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A new bill in the state legislature would ban the use of all plastic bags in retail outlets that sell food.

Norbert Sparrow

February 11, 2024

3 Min Read
produce in plastic bags
Necati Bahadir Bermek/iStock via Getty Images

At a Glance

  • In 2014, California passed a statewide ban on thin plastic single-use bags
  • SB 1053 and AB 2236 would eliminate the use of plastic film bags entirely at the checkout stands of grocery stores
  • Bill requires stores to provide 100% recycled paper bags or let consumers use reusable bags

There they go again. A trio of state lawmakers in California have introduced legislation to ban the use of plastic bags altogether by grocery stores and other outlets that sell food. At a press conference in Sacramento, CA, last week, Sen. Catherine Blakespear, D-Encinitas; Sen. Ben Allen, D-Santa Monica; and Assemblymember Rebecca Bauer-Kahan, D-Orinda; said it was time to “expand California’s single-use plastic bags ban to combat the state’s persistent plastic pollution problem,” according to a press release posted on Blakespear’s website.

SB 1053 and AB 2236 would eliminate the use of plastic film bags that are currently sold at the checkout stands of most grocery stores. In 2014, California passed SB 270, which placed a statewide ban on thin plastic single-use bags, which was upheld in a 2016 referendum. The law allowed shoppers to purchase a thicker plastic or paper bag for 10 cents, or to bring their own reusable bags.

A funny thing happened on the way to the recycling bin, though. As reported by the Los Angeles Times, the tonnage of plastic bags skyrocketed after passage of the law. By 2022, the tonnage of discarded plastic bags had risen by 47%. "Even accounting for an increase in the population, the number rose from 4.08 tons per 1,000 people in 2014 to 5.89 tons per 1,000 people in 2022," writes the Times, citing data from consumer advocacy group CALPIRG. The reason was that the law allowed thicker plastic bags, deemed reusable and recyclable, to be purchased by consumers. Many of them did not end up in the recycling stream.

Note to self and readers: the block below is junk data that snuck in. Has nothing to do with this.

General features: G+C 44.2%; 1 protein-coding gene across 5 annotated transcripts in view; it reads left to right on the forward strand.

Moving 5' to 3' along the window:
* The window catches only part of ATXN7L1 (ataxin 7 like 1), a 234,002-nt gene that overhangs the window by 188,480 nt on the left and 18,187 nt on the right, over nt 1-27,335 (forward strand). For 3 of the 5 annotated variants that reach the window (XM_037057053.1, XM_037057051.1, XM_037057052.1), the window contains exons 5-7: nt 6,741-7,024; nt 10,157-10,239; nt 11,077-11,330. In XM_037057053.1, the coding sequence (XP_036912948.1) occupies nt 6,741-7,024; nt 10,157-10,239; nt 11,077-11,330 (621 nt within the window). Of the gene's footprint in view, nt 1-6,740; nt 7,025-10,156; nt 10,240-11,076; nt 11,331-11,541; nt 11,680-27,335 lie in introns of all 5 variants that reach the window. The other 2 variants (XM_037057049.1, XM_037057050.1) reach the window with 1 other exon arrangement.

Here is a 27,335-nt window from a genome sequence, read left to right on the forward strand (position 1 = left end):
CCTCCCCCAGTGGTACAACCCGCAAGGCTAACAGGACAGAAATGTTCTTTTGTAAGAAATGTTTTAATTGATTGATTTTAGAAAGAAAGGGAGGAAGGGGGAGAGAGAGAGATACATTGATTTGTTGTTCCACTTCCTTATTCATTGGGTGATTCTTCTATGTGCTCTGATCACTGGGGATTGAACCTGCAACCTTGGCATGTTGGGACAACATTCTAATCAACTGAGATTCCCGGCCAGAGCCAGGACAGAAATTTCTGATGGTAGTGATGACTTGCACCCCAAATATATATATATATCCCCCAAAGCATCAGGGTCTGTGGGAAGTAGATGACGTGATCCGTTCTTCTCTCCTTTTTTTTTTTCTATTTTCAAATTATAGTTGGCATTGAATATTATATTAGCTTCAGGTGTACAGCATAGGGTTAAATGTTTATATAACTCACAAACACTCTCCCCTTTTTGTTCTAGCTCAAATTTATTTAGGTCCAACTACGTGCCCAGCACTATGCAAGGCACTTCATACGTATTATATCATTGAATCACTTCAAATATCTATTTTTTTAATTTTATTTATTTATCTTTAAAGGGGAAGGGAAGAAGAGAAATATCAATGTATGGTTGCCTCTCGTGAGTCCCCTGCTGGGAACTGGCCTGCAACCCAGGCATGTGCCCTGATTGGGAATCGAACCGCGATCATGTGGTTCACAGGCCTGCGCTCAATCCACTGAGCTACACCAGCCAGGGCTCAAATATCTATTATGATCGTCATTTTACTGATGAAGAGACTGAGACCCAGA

Related:Can Paper Packaging Outperform Plastic for Foods?

“A decade ago, we were the first state to ban the thin throw-away bags, and two years ago we passed the first comprehensive single-use packaging law,” said Sen. Allen, who chairs the Senate Environmental Quality Committee. “We learned a lot in the years between those efforts, but since its conception, our bag ban policy has fallen behind those in other states. We can and must do better,” he is quoted as saying on Blakespear’s website.

The bill tightens standards for reusable bags and requires stores to provide 100% recycled paper bags or let consumers use reusable bags, said the press release.

If the bill passes the legislature, it will be up to Gov. Gavin Newsom to sign it into law. When he was mayor of San Francisco in 2007, he enacted the country’s first plastic bag ban.

The proposal is getting beaucoup love on X, but not everyone is buying it.

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Sen. Brian Dahle, R-Bieber, also blasted the proposal in an appearance on WDBD Fox 40 in Jackson, MS. In a comment on X, he noted that “California has a massive budget deficit, soaring crime, highest in the nation utility rates, a housing crisis, and a failing educational system — we should be addressing those critical issues, not adding another item to ban in California.” During the interview on Fox 40, however, he added that there are aspects of the legislation he supports. “I love the use of paper bags,” he said, because the district he represents is heavily forested and greater use of paper bags would help thin the forest and reduce fire risks, and “be a job creator in my district.”

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About the Author(s)

Norbert Sparrow

Editor in chief of PlasticsToday since 2015, Norbert Sparrow has more than 30 years of editorial experience in business-to-business media. He studied journalism at the Centre Universitaire d'Etudes du Journalisme in Strasbourg, France, where he earned a master's degree. Reach him at [email protected].

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